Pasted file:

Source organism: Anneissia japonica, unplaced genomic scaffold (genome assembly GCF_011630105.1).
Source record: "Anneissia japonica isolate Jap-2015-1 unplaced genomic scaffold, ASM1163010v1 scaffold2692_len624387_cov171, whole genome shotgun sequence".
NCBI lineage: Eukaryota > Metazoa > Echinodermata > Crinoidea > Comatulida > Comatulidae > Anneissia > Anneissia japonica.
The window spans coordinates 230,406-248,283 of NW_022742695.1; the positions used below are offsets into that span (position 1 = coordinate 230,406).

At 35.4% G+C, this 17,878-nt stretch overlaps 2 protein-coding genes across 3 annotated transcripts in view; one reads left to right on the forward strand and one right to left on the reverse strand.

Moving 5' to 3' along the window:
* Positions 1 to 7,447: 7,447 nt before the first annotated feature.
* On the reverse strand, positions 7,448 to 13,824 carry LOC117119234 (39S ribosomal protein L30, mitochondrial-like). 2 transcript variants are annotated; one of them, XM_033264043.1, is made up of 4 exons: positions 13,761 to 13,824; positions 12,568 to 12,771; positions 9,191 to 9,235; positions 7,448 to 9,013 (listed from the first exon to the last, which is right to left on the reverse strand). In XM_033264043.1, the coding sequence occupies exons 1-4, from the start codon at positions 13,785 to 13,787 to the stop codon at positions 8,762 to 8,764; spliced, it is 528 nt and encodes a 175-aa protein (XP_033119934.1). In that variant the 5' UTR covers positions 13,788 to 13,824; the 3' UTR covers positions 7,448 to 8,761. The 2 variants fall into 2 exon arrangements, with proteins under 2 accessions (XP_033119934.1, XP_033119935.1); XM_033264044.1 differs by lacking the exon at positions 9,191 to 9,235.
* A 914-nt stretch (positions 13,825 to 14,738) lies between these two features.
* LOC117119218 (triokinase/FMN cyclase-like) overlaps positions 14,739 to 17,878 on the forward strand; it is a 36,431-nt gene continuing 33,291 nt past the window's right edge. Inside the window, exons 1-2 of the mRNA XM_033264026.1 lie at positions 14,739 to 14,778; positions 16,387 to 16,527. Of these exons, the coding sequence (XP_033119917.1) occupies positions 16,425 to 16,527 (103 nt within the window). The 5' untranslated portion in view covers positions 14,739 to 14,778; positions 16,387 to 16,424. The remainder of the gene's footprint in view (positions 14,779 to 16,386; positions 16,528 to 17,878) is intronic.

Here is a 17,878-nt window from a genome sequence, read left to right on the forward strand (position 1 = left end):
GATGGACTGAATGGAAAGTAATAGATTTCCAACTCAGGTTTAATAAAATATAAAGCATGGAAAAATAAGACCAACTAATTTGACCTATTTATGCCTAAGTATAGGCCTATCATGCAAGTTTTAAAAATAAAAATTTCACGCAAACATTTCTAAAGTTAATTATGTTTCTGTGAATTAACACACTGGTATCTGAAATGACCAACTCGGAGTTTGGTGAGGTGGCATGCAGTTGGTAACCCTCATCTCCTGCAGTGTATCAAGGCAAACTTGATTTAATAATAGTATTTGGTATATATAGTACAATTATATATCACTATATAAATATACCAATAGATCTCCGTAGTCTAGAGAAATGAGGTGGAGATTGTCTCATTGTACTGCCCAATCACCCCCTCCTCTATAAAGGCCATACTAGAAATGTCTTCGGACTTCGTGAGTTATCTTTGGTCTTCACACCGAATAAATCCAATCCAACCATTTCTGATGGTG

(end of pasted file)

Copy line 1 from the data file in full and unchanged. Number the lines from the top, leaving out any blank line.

Source organism: Anneissia japonica, unplaced genomic scaffold (genome assembly GCF_011630105.1).